The eyes of the world will be on Paris from 30 November, as world leaders gather for the United Nations Climate Change Conference (COP21). Their aim is to achieve a legally binding agreement on how to address the issue together for the first time.
Unilever is joining legions of individuals and organisations in calling for ambitious action. Now we’re announcing new targets that we hope will encourage others to do the same, and give confidence to leaders attending Paris that business supports and is planning for an accelerated decarbonisation of the economy.
Good for business, good for the world
Climate change and the devastation it causes matter to our business and our consumers. The business case for action is clear. Achieving this goal by 2030 will reap many benefits, including a lower operational cost, greater resilience in terms of our energy supply and a closer relationship with consumers.
Earlier this year, we were part of the B Team’s call for net zero greenhouse gas emissions by 2050. In line with this call, our membership of the and our commitment to adopting , we want to go further and faster in the areas over which we have direct control.
Unilever will be ‘carbon positive’ by 2030. It means 100% of our energy across our operations will come from renewable sources, and with partners we will directly support the generation of more renewable energy than we need for our own operations, making the surplus available to the markets and communities in which we operate.
Minimising our environmental impact while continuing to grow the business was written into our Unilever Sustainable Living Plan when it was launched five years ago. This is the first time we have put a deadline on our ambition of sourcing 100% renewable energy for our operations, and it goes further than we have previously stated.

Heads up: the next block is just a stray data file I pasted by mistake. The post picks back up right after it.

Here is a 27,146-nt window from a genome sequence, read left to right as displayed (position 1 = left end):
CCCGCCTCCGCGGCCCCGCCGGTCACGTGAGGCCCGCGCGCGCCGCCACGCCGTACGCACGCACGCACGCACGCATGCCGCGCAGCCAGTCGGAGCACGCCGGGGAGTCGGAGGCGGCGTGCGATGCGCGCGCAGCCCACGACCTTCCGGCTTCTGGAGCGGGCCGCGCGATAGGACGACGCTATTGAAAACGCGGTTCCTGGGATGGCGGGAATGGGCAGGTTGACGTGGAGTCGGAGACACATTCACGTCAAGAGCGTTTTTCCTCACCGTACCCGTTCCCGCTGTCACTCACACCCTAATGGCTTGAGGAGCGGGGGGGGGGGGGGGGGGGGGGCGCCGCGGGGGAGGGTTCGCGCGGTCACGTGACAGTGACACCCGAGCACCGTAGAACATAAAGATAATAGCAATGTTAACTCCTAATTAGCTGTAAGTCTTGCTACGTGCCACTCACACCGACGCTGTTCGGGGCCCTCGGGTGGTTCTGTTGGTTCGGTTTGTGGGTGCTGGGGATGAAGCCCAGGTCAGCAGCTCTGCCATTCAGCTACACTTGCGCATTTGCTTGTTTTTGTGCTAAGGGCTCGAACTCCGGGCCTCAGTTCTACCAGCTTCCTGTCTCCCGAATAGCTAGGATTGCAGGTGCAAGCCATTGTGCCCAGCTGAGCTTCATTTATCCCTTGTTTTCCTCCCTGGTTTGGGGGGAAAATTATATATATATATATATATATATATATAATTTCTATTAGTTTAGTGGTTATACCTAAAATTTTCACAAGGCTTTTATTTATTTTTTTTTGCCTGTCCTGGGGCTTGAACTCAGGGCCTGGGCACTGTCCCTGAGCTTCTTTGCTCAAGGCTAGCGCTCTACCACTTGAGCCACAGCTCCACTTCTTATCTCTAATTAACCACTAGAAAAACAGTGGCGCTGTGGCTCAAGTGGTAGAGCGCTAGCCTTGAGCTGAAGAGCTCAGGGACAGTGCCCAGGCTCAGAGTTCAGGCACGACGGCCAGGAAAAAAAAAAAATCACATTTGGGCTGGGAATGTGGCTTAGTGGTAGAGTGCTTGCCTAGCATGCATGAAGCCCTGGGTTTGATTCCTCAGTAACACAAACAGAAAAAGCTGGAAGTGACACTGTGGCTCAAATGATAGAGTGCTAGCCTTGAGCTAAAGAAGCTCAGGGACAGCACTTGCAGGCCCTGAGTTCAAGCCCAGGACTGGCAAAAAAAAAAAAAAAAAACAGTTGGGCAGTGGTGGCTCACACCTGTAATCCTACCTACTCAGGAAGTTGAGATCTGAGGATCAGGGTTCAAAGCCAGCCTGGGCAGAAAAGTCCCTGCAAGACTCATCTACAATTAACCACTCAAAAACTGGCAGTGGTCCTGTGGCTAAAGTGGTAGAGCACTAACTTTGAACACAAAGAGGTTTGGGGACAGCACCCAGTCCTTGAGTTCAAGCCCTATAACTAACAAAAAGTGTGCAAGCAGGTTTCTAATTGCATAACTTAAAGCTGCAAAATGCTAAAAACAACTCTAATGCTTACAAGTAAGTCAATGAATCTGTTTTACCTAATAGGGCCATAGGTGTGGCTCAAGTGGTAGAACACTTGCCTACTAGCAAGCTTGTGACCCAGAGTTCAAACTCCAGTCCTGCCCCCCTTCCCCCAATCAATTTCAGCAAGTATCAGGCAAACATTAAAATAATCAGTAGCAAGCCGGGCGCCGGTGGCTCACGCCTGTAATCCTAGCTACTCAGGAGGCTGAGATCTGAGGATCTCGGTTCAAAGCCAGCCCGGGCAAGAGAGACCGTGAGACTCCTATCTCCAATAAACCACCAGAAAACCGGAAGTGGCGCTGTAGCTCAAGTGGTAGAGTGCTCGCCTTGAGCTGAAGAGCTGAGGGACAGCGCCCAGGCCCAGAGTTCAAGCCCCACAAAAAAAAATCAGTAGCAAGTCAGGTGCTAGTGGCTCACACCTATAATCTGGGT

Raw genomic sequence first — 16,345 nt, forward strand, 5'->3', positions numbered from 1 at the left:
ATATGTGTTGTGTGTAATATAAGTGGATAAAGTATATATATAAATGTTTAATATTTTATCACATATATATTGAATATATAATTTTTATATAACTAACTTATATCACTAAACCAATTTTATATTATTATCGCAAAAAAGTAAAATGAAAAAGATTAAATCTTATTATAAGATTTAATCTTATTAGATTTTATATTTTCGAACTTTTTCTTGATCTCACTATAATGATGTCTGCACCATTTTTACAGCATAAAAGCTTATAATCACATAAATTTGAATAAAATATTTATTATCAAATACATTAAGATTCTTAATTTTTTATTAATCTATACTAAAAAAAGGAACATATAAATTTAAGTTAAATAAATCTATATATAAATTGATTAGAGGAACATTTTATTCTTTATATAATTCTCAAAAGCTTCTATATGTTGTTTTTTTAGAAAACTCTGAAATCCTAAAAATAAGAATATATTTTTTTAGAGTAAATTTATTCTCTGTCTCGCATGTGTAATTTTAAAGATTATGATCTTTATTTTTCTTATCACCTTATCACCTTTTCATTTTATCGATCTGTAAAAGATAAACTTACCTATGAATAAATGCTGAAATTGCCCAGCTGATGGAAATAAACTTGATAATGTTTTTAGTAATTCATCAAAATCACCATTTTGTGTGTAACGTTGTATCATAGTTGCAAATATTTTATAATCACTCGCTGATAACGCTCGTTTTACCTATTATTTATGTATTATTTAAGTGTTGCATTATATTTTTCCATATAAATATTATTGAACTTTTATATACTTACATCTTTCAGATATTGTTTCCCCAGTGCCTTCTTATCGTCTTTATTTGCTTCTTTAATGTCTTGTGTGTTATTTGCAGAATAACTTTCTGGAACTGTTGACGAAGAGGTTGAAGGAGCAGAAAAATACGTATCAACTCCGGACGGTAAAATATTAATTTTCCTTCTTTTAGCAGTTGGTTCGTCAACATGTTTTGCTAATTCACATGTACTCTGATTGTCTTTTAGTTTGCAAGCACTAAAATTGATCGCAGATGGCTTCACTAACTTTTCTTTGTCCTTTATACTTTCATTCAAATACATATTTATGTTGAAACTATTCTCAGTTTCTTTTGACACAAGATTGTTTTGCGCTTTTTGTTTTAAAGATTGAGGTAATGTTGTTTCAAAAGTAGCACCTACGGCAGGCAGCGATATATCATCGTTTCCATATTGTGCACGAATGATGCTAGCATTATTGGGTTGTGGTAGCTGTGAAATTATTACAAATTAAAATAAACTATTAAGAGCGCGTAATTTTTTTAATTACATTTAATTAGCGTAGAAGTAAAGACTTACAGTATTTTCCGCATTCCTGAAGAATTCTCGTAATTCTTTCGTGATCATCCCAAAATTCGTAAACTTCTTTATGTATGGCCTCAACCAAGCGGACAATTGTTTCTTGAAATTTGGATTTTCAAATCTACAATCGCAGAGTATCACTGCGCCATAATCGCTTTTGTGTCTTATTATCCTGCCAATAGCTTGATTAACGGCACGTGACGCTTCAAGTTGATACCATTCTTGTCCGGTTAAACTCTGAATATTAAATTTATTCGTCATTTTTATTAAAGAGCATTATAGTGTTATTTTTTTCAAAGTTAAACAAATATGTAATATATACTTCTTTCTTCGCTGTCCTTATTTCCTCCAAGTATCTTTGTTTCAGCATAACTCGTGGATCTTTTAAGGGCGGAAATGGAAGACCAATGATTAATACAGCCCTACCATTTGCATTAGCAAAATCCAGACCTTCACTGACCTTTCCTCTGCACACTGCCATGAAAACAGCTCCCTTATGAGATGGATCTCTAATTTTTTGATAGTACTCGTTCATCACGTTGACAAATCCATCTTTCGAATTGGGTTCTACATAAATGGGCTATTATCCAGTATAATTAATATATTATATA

Stepping up with stretching targets
We recognise that our success depends in part on the broader changes taking place in energy markets worldwide.
This new target is just one part of our strategy, and we will continue to drive transformational change to eliminate deforestation from global supply chains, support mainstream sustainable agriculture, advocate for public policy to tackle climate change and help consumers to use less water and less energy and to recycle more.
We have developed these stretching targets with the support of the independent global non-profit organisation, and will continue to work collaboratively with partners, suppliers and others to achieve our goal.
Paul Polman, CEO of Unilever, said: “The Paris climate talks represent a window of opportunity – but they are the start rather than the end of the journey. We all have a responsibility to act now by turning aspirations into practical solutions. That’s why today we are stepping up our own efforts by announcing that Unilever will be ‘carbon positive’ by 2030, eliminating fossil fuels from our business and directly supporting the generation of more renewable energy than we consume. Let’s make future generations proud of what we’ve achieved.”
“A stable climate in which to flourish”
Sally Uren, CEO at Forum for the Future, which helped Unilever develop these stretching targets, said: “The Paris climate talks come at a unique moment in which businesses are facing unprecedented risks from dangerous climate change, as well as immense potential benefits in avoiding it.
“Leading corporations are recognising the fact that individual action alone won't be enough to avert the massive threats that unmitigated climate change poses for business and society. We need to see more pioneering businesses such as Unilever advocate for a deal in Paris that will give them and the rest of society a stable climate in which to flourish.”
Unilever’s ‘carbon positive’ goal in full
We will become ‘carbon positive’ in our operations by 2030. To do this, we will:
- Source 100% of our total energy across our operations from renewable sources by 2030
- Source all our electricity purchased from the grid from renewable sources by 2020
- Eliminate coal from our energy mix by 2020
- And in order to achieve our target of ‘carbon positive’ by 2030, we intend to directly support the generation of more renewable energy than we consume and make the surplus available to the markets and communities in which we operate.